|Bullying on IRFE by Diego Grez (2007, Wikipedia)|
The filmmakers of Bully caused a big upset when the MPAA slapped an R rating on their film. But the positive effect is that this film’s content can’t be ignored. Censored language and violence would just perpetuate the myth that bullying is temporary, normal behavior within the public school system, and nothing to get paranoid about. I appreciated the opportunity to see and hear what real children suffer each day. Their parents are frustrated by their children’s continued withdraw from the world and by the school and law-enforcement’s constant refusal to address the situation. Teachers, counselors, and principals make the behavior acceptable with weak punishments for the perpetrators and their own style of bullying victims into accepting false apologies and excuses.
What was extremely troubling was seeing how devalued these children’s lives really were. Day after day, they get punched in the head, pushed into walls, stabbed with pencils, and verbally abused. I’m not talking about “just” calling someone names. These kids say things that would raise the hairs on the back of your neck. When one repeatedly-tormented girl (from my grandfather’s birth county, actually) took matters into her own hands, the local sheriff charged her with numerous counts of kidnapping and assault with a deadly weapon. Apparently, no amount of verbal abuse and threats against one’s person justifies self-defense in the eyes of the law. When parents, teachers, and the police don’t make an effort to protect children, then they’re essentially sending the same message as the bullies: “Go hang yourself.”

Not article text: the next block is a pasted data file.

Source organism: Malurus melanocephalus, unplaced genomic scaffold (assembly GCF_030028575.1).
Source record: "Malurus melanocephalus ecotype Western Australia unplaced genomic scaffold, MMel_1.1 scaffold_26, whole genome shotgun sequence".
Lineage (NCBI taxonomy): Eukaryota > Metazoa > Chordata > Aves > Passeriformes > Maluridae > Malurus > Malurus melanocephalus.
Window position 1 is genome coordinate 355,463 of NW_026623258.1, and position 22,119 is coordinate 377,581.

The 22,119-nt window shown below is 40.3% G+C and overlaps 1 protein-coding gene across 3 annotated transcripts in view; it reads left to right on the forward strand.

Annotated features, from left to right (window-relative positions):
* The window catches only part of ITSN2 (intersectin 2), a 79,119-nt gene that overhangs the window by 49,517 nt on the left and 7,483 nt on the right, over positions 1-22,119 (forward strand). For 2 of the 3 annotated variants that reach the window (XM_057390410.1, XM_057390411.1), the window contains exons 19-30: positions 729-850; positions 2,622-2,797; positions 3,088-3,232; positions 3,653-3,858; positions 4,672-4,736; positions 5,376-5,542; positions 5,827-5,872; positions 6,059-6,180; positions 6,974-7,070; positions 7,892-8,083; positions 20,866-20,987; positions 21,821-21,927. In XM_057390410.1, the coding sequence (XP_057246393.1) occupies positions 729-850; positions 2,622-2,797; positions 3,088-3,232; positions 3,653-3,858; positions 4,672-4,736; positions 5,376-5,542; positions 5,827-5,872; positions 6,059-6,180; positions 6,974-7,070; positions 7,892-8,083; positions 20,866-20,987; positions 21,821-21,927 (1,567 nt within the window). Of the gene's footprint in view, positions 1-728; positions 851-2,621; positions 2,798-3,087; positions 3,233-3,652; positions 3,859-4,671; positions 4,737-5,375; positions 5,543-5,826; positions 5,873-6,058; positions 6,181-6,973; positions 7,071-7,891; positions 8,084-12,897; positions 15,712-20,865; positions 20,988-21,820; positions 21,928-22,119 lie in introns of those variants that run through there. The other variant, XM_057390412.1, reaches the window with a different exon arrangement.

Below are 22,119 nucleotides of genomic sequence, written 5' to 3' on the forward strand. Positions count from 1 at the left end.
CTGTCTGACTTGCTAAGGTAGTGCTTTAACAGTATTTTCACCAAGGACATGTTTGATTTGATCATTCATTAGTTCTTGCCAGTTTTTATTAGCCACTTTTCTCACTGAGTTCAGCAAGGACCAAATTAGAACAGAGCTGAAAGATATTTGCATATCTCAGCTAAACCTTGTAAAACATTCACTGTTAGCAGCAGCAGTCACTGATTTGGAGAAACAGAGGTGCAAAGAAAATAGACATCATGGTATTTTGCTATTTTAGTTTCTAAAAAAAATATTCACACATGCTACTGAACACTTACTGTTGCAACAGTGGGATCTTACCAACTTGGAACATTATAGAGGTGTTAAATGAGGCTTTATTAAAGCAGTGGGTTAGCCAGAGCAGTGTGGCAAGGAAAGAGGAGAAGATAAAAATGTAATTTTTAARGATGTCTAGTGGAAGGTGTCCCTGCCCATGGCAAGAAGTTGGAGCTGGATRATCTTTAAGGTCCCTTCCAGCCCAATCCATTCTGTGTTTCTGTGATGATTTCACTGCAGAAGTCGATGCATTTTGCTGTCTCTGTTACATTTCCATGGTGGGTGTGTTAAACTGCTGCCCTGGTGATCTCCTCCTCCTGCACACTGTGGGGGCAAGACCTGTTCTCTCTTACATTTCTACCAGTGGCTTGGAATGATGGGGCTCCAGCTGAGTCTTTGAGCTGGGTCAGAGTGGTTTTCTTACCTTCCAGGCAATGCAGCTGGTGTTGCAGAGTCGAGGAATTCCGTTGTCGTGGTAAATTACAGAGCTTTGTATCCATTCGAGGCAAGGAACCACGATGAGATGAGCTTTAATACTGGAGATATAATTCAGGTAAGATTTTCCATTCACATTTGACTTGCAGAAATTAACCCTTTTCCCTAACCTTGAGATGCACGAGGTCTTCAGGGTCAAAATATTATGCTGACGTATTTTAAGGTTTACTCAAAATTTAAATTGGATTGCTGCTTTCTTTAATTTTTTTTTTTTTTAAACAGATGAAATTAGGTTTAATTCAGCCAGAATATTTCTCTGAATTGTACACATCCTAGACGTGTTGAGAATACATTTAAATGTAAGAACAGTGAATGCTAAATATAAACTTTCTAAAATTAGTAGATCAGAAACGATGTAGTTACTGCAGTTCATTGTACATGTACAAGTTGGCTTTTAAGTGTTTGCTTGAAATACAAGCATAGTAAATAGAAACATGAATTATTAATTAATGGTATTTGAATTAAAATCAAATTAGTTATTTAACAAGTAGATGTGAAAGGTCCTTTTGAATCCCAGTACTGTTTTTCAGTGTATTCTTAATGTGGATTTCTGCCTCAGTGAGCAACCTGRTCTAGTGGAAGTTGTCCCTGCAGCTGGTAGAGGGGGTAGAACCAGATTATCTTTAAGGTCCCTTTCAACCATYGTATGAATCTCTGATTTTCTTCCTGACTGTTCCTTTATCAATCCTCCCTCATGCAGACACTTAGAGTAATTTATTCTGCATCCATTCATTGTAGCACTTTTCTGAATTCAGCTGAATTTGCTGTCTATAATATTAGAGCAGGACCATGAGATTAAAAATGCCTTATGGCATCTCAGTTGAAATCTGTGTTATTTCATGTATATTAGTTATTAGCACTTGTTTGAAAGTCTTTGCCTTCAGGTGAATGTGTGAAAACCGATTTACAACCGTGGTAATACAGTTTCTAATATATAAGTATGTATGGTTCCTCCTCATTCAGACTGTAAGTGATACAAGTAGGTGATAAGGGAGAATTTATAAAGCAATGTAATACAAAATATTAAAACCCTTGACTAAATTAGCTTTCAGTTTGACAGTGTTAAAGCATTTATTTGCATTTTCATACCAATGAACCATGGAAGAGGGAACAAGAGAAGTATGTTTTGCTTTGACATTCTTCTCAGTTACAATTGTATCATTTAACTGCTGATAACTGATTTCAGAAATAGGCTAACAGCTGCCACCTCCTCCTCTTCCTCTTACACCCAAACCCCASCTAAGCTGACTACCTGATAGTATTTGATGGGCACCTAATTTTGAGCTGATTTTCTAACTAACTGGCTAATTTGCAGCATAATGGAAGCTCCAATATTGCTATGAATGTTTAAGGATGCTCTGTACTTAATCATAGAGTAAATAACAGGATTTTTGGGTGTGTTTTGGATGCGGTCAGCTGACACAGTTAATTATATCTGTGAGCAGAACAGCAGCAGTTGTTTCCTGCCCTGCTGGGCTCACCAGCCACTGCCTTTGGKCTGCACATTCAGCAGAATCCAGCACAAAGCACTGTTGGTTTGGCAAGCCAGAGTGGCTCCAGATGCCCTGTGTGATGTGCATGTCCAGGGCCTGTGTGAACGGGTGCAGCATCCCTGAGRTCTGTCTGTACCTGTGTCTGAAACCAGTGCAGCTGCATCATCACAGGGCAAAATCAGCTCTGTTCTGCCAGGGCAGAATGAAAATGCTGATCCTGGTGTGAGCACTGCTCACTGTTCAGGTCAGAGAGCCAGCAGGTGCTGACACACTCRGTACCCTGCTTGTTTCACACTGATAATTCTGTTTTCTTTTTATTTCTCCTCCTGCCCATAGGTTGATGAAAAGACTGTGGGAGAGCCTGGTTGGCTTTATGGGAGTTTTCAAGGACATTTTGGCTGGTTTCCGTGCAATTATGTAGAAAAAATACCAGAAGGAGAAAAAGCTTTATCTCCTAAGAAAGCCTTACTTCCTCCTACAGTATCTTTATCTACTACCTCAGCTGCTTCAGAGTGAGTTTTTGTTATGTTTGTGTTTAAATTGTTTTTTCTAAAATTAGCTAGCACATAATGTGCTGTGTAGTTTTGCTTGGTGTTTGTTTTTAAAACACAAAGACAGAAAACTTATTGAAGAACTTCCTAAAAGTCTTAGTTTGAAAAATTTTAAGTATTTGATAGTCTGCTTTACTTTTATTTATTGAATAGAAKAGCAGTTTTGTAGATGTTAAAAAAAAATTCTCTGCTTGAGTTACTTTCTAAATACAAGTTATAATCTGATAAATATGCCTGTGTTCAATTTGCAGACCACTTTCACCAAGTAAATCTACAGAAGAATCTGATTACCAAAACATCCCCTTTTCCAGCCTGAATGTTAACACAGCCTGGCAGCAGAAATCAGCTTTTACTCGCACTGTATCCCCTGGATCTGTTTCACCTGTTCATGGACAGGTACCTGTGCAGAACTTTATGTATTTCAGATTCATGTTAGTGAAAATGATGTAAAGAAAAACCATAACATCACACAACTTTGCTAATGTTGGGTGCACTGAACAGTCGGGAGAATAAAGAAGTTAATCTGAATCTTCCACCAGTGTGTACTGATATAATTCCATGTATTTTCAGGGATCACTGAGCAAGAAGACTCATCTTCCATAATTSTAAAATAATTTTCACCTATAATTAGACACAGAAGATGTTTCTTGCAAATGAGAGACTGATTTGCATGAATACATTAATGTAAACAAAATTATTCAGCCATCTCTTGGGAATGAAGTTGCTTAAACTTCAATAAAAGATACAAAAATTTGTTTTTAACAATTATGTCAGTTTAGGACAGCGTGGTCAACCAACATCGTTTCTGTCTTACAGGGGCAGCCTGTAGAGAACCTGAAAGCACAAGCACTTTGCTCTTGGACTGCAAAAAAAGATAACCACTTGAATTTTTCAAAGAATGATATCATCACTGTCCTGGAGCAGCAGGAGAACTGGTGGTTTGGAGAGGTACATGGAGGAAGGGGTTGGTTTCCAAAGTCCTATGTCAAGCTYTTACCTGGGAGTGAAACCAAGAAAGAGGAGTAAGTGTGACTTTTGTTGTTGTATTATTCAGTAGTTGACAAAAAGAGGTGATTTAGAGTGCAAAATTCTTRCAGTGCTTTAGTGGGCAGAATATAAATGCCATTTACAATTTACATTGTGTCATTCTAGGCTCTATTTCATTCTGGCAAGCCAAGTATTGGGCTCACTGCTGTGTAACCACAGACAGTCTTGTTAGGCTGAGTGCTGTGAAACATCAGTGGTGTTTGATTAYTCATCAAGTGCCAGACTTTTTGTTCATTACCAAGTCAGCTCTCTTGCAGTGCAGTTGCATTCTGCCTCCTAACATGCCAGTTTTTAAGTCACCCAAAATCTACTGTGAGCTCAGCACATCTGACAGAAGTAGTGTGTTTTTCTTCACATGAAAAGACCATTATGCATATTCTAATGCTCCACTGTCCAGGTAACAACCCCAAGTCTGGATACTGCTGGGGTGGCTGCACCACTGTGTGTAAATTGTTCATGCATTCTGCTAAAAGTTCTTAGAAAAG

I going to come out and order you, dear reader, to see Bully. And be prepared to cry. It’s not a perfectly made film, since the hidden and hand-held cameras method guarantees cinematographic and production issues, such as bouncy footage (I’m sure that’s the proper term!). There are a few sound balancing problems, but I thought the editing was good. Unfortunately, the ending was a huge disappointment. Everyone, including the after-movie panel participants, seems to expect kids to collectively rise above and against this social problem. If adults won’t stop abuse within their gangs for fear of retribution, if adults won’t stop the oppression of other people out of fear of the police and state, why should adults expect kids to stand up for each other against an enemy that been proven unbeatable? Bullying continues to remain a problem, not because the child victims and bystanders tolerate it, but because adults do.